Greece's recent moves to prepare for a debt restructuring have not triggered a payout on credit default swaps, the International Swaps and Derivatives Association said on Thursday.
However, a credit event is still widely expected if Greece uses recently approved legislation enabling it to force its debt restructuring upon all of its private creditors. This could happen shortly after the window for the restructuring deal closes on March 8.
ISDA's Thursday ruling means holders of these insurance contracts, worth a net $3.25 billion, will not receive payment at this stage, though further rulings based on any new questions are still possible.
The situation in the Hellenic Republic is still evolving and today's EMEA (determinations committee) decisions do not affect the right or ability of market participants to submit further questions, ISDA said in their statement.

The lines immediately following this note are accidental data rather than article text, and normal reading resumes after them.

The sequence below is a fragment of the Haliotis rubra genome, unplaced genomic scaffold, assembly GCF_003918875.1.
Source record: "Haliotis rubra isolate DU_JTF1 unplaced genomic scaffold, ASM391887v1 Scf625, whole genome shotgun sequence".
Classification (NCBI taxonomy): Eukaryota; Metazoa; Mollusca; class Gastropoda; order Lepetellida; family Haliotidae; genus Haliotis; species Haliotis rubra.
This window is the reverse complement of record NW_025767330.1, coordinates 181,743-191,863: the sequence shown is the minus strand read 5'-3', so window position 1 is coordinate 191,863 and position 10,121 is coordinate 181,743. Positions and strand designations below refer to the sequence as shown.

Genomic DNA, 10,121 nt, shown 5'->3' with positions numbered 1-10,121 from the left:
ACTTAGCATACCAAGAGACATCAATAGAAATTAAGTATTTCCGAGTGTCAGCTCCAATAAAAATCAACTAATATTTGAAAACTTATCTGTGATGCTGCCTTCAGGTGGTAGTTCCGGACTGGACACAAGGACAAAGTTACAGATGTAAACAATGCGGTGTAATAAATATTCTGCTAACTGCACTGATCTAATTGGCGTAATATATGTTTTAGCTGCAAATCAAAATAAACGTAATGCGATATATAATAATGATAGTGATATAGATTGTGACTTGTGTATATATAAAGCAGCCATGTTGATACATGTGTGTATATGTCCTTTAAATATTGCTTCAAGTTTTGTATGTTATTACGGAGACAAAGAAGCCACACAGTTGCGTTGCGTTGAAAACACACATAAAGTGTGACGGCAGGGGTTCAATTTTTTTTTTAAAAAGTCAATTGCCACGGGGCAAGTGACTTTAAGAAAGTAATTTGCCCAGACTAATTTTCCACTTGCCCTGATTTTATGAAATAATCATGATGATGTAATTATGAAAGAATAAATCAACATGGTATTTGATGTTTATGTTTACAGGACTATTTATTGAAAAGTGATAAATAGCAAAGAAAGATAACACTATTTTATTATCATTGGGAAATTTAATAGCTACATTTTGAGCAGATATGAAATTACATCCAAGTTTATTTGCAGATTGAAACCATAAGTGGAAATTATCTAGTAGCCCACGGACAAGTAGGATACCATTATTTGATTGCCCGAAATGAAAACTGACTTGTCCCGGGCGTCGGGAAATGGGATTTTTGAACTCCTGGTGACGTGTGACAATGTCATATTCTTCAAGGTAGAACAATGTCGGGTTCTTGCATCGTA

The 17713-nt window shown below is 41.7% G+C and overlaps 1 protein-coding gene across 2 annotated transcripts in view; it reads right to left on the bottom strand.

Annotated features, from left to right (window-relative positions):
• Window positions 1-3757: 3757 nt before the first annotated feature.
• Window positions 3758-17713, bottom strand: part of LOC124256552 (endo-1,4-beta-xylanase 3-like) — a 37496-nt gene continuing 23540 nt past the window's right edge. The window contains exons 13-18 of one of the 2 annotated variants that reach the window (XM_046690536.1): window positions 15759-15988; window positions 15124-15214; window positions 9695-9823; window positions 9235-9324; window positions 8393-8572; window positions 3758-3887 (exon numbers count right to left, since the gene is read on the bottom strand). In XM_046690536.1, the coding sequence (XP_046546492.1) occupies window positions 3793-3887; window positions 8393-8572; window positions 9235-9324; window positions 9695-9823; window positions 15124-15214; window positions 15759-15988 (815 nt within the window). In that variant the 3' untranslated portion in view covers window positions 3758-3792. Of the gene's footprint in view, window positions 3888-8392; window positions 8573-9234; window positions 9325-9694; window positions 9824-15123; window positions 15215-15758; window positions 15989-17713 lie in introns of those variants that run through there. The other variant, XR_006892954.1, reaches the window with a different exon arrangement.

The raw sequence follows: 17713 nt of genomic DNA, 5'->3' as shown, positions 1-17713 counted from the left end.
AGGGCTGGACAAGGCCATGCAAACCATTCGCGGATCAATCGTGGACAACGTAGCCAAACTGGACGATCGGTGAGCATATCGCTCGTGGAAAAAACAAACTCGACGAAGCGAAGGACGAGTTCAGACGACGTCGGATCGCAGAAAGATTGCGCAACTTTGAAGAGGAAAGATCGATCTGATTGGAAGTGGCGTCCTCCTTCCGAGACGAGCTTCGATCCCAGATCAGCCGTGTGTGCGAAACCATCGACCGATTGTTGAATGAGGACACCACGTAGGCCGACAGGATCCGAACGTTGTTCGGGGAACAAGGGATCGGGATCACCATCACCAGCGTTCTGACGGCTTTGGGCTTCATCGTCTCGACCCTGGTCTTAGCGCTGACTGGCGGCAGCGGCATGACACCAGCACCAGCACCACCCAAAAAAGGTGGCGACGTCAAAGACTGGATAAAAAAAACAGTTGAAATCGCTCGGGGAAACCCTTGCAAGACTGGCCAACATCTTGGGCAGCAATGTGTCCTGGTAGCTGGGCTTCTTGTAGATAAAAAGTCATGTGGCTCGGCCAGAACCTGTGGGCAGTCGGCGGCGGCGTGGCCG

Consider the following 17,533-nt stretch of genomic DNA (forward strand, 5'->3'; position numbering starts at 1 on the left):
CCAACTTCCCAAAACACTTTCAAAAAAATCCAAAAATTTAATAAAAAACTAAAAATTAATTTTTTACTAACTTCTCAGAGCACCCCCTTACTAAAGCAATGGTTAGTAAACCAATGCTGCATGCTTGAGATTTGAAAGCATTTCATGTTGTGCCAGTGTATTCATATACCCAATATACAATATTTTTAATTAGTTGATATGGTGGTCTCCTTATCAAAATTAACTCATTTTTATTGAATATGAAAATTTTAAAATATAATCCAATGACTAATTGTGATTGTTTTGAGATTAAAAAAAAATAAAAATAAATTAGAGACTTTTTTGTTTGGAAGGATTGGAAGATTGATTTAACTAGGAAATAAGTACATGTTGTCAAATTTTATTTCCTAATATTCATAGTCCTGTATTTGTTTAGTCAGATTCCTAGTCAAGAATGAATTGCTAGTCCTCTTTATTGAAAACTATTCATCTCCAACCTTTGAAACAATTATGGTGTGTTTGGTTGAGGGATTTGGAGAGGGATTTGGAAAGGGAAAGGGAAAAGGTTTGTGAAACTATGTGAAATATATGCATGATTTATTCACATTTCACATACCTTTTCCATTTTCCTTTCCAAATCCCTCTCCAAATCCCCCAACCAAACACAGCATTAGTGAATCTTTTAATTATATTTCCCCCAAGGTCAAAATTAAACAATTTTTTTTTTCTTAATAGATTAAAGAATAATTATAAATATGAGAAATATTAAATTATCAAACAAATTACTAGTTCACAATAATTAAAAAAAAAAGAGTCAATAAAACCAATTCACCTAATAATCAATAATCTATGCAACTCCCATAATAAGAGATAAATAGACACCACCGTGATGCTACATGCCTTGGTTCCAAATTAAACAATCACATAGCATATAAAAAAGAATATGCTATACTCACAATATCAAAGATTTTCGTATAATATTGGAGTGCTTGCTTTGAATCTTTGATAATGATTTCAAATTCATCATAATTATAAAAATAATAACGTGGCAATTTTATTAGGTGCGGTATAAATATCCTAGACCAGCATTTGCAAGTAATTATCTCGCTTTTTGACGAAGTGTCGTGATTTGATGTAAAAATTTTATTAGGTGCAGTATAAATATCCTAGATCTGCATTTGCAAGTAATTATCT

The committee was asked to consider whether a 'credit event' had occurred as a result of new Greek legislation that could force all bondholders to accept losses and after the European Central Bank took steps to avoid losses on its Greek bonds.
The 15 ISDA committee members voted unanimously that this did not meet the ISDA definition of a credit event.
The decision was anticipated by many market participants given it was hard to prove that bondholders had been legally placed behind the ECB in the queue to be paid.
Previous legal guidance had also suggested that the inclusion of collective action clauses alone was not enough to trigger CDS payouts.
However the use of those clauses, which allow Greece to enforce changes on all bondholders if it achieves the support of a two-thirds majority of them, is still expected to trigger a credit event.